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Did you know that by the age of 50, approximately half of the men on earth, experience male pattern hair loss often called (MPB). However hair loss or thinning is also known as alopecia. If your hair loss is do to hormones (androgens) and genetics, is also called androgenetic alopecia, or male pattern alopecia. In most cases it has been discovered that male pattern alopecia is characterized by a receding hairline and or hair loss on the top or crown of the head.
In women this symptom is commonly known as female pattern alopecia, which is also known as the thinning hair on the vertex or top of the scalp. In women the hair loss is normally not that severe, although it can be. There are many other factors that has to be taken into consideration when it comes to hair loss in women.
In the majority of the cases male pattern hair loss or baldness is an inherited condition which is caused by a genetically determined sensitivity to the effects of hihydrotestosterone, or DHT. According to scientific studies DHT is believed to shorten the growth, or anagen, phase of the hair cycle, causing miniaturization of the follicles, and producing progressively finer hairs. The production of DHT is regulated by an enzyme called 5-alpha reductase.
Another interesting fact is male pattern hair loss normally occurs in most men who are genetically predisposed to be more sensitive to the effects of DHT. Just recently researchers have stated that the condition can be inherited from either the mother or the fathers side of the family.
Male pattern hair loss affects approximately 50% of men at one point or another in their lives. It affects various populations at different rates, this is do to genetics. a little more than half of male Caucasians will experience some degree of hair thinning or hair loss by the age of 50, while other population groups such as Japanese and Chinese men are far less affected.
FPB or Androgenetic Alopecia is considered a genetic condition that results in permanent hair loss in females. Scientist have claimed that FPB is a result of hormonal activity. It has been found that the testosterone located in the scalp breaks down, creating Dihydrotestosterone also known as (DHT). DHT then causes the hair follicle to weaken and ultimately perish. The conversion from testosterone to DHT is driven by an enzyme called 5-alpha reductase, which is produced in the prostate, various adrenal glands, and in the scalp. Over time, the action of DHT causes the hair follicle to degrade and shortens the anagen phase.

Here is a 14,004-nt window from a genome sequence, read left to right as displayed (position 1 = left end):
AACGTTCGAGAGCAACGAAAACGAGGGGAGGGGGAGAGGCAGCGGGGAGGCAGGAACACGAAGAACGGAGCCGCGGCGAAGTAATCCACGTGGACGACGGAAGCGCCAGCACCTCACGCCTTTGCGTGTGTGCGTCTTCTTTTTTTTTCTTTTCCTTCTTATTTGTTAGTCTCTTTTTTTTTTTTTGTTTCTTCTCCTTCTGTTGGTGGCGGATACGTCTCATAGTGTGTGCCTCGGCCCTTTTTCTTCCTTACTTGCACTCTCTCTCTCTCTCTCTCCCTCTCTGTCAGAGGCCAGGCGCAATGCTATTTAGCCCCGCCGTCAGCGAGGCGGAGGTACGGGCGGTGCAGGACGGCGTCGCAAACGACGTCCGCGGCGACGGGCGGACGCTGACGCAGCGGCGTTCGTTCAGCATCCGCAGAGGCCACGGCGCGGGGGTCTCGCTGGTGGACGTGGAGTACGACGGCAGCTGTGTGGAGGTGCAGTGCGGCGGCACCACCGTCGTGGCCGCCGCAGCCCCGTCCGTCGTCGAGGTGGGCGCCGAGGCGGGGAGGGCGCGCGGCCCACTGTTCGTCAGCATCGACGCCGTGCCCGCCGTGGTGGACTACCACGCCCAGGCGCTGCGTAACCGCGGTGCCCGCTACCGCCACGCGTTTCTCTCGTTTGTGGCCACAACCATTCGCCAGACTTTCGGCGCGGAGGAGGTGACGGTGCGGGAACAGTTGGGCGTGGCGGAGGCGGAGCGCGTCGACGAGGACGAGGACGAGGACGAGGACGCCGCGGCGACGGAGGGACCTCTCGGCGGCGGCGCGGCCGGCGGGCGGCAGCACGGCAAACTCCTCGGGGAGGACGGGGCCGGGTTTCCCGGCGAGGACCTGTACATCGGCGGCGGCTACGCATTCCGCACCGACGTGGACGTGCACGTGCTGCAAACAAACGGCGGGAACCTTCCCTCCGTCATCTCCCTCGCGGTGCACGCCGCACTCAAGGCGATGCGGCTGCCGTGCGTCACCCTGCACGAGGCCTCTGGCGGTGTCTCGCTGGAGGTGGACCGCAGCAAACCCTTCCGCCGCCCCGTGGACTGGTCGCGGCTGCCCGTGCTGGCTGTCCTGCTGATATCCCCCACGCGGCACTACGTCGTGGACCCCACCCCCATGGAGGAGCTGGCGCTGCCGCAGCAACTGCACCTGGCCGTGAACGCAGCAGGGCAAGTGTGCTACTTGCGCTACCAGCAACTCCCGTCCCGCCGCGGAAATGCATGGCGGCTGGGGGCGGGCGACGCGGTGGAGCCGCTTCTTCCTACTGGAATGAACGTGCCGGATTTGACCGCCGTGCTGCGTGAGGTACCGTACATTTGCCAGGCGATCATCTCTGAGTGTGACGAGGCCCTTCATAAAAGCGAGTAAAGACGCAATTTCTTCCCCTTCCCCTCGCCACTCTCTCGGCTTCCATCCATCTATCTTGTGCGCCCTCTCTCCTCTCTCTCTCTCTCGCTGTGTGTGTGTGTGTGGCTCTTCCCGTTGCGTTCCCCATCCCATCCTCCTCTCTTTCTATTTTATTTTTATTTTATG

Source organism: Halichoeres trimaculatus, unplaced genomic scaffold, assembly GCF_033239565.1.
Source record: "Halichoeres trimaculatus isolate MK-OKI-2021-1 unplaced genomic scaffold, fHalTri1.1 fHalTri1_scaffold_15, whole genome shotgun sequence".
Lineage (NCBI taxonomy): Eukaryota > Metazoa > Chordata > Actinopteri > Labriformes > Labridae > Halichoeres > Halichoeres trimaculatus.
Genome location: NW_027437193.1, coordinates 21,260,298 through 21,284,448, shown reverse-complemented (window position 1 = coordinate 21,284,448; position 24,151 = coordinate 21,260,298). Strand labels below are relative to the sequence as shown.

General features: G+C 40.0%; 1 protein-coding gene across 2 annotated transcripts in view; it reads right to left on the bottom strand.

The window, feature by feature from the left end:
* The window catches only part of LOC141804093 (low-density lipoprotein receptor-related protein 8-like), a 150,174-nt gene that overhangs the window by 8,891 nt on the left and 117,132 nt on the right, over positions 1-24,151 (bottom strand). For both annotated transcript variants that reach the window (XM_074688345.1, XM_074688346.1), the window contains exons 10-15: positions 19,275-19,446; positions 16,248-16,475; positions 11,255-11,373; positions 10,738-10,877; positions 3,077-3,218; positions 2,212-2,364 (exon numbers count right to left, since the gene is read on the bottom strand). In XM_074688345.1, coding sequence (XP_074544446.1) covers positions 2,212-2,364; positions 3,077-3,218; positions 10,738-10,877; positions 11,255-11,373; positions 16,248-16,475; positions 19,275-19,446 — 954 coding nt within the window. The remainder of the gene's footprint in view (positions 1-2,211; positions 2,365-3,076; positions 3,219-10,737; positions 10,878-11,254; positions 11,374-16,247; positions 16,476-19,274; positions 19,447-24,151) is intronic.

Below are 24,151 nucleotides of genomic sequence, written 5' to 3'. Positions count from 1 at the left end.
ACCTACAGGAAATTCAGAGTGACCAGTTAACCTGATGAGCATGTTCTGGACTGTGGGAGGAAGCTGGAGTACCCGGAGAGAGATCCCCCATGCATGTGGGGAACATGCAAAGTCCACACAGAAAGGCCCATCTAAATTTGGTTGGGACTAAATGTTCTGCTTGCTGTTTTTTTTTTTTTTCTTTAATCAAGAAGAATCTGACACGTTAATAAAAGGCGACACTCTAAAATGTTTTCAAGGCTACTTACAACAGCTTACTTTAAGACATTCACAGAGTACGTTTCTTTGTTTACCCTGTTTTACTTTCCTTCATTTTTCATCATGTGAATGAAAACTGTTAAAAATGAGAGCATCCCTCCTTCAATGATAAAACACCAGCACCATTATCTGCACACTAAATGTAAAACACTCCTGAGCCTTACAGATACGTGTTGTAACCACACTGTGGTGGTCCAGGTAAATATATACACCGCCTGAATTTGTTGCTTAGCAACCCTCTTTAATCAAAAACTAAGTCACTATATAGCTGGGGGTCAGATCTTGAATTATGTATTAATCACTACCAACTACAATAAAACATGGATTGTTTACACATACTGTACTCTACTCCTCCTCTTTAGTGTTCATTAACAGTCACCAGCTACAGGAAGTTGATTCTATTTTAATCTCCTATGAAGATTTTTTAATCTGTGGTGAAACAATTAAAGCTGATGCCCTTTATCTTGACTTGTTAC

Although the follicle is technically still alive and connected to a good blood supply–it can successfully nurture a transplanted follicle which is immune to the effects of DHT–it will grow smaller and smaller until it is eventually gone. Some follicles will gradually die, but most will simply shrink to the size they were when you were born which produce weaker strands of hairs. With a steady shorter growing cycle, more hairs are shed, the hair is becoming thinner and thinner until they are too fine to survive daily wear and tear. Balding hair gradually changes from long, thick, coarse, pigmented hair into fine sprouts. This is the case in the majority of situations.
Female pattern hair loss usually begins somewhere around the age of 30, and becomes noticeable around the age of 40, and may be even more noticeable after menopause in some cases. Female hair loss in most cases, is usually an overall thinning — two hairs where five used to be–rather than a bald area on top of the head, although women may have a receding hairline, too. It is estimated that approximately 20 million American women experience such hair loss as I have previously mentioned. Hair loss in both men and women has been found to be partly genetic and partly hormonal.
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